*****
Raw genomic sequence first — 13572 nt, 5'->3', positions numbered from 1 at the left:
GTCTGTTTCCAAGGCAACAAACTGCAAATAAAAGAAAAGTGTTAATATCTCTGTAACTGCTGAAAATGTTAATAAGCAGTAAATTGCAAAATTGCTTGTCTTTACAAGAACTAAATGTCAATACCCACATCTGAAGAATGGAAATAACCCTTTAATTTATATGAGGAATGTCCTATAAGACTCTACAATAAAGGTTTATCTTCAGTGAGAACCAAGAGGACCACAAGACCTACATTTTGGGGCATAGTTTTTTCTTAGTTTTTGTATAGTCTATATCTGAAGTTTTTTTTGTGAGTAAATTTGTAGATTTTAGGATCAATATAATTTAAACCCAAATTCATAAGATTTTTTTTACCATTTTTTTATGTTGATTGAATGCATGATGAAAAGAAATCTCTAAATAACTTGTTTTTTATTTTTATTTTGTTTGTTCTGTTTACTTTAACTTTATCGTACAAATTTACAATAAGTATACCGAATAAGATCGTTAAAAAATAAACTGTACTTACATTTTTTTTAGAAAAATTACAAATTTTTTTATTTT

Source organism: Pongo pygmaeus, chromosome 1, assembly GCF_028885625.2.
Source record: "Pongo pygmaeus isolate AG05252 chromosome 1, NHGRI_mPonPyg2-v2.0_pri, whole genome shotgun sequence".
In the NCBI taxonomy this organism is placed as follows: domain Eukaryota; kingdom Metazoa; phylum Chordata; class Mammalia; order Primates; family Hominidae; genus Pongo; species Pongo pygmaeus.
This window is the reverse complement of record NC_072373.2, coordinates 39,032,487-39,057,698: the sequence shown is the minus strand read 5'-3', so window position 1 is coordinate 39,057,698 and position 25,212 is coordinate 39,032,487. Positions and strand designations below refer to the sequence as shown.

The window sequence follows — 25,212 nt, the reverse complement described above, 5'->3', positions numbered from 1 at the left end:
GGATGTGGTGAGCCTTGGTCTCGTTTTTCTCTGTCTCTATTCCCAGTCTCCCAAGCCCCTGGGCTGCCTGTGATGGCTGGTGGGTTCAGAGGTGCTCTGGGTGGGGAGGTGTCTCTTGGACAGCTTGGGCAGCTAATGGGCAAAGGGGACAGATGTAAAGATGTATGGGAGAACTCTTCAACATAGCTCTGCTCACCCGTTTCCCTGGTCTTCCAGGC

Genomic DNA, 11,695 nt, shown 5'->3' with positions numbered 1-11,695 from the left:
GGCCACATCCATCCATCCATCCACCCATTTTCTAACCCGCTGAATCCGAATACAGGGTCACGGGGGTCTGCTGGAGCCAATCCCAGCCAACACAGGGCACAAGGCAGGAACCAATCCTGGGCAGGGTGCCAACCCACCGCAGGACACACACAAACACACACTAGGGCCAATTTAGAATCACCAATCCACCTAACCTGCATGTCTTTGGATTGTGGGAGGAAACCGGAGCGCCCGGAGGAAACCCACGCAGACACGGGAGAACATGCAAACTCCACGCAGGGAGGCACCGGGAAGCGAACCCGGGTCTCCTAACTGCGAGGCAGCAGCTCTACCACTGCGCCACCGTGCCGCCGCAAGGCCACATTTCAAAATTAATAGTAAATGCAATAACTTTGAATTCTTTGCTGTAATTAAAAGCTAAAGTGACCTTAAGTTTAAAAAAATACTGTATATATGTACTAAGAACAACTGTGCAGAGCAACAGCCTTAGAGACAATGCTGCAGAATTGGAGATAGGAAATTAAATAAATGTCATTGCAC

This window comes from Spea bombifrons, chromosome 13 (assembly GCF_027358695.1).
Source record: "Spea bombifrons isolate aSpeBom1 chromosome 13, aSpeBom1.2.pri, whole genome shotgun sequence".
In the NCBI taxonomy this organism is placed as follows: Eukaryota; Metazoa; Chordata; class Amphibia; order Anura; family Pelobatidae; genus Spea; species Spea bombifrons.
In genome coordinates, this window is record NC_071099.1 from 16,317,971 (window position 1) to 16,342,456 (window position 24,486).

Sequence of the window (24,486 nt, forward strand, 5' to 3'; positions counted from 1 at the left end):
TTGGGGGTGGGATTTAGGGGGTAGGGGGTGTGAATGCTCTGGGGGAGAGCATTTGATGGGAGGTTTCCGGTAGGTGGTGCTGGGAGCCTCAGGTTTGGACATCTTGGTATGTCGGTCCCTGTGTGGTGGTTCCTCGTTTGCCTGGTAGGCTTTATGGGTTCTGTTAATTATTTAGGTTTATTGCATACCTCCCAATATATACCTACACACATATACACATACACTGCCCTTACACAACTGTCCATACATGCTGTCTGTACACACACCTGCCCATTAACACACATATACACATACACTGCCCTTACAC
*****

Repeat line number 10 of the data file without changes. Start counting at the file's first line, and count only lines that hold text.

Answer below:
GGCCACATCCATCCATCCATCCACCCATTTTCTAACCCGCTGAATCCGAATACAGGGTCACGGGGGTCTGCTGGAGCCAATCCCAGCCAACACAGGGCACAAGGCAGGAACCAATCCTGGGCAGGGTGCCAACCCACCGCAGGACACACACAAACACACACTAGGGCCAATTTAGAATCACCAATCCACCTAACCTGCATGTCTTTGGATTGTGGGAGGAAACCGGAGCGCCCGGAGGAAACCCACGCAGACACGGGAGAACATGCAAACTCCACGCAGGGAGGCACCGGGAAGCGAACCCGGGTCTCCTAACTGCGAGGCAGCAGCTCTACCACTGCGCCACCGTGCCGCCGCAAGGCCACATTTCAAAATTAATAGTAAATGCAATAACTTTGAATTCTTTGCTGTAATTAAAAGCTAAAGTGACCTTAAGTTTAAAAAAATACTGTATATATGTACTAAGAACAACTGTGCAGAGCAACAGCCTTAGAGACAATGCTGCAGAATTGGAGATAGGAAATTAAATAAATGTCATTGCAC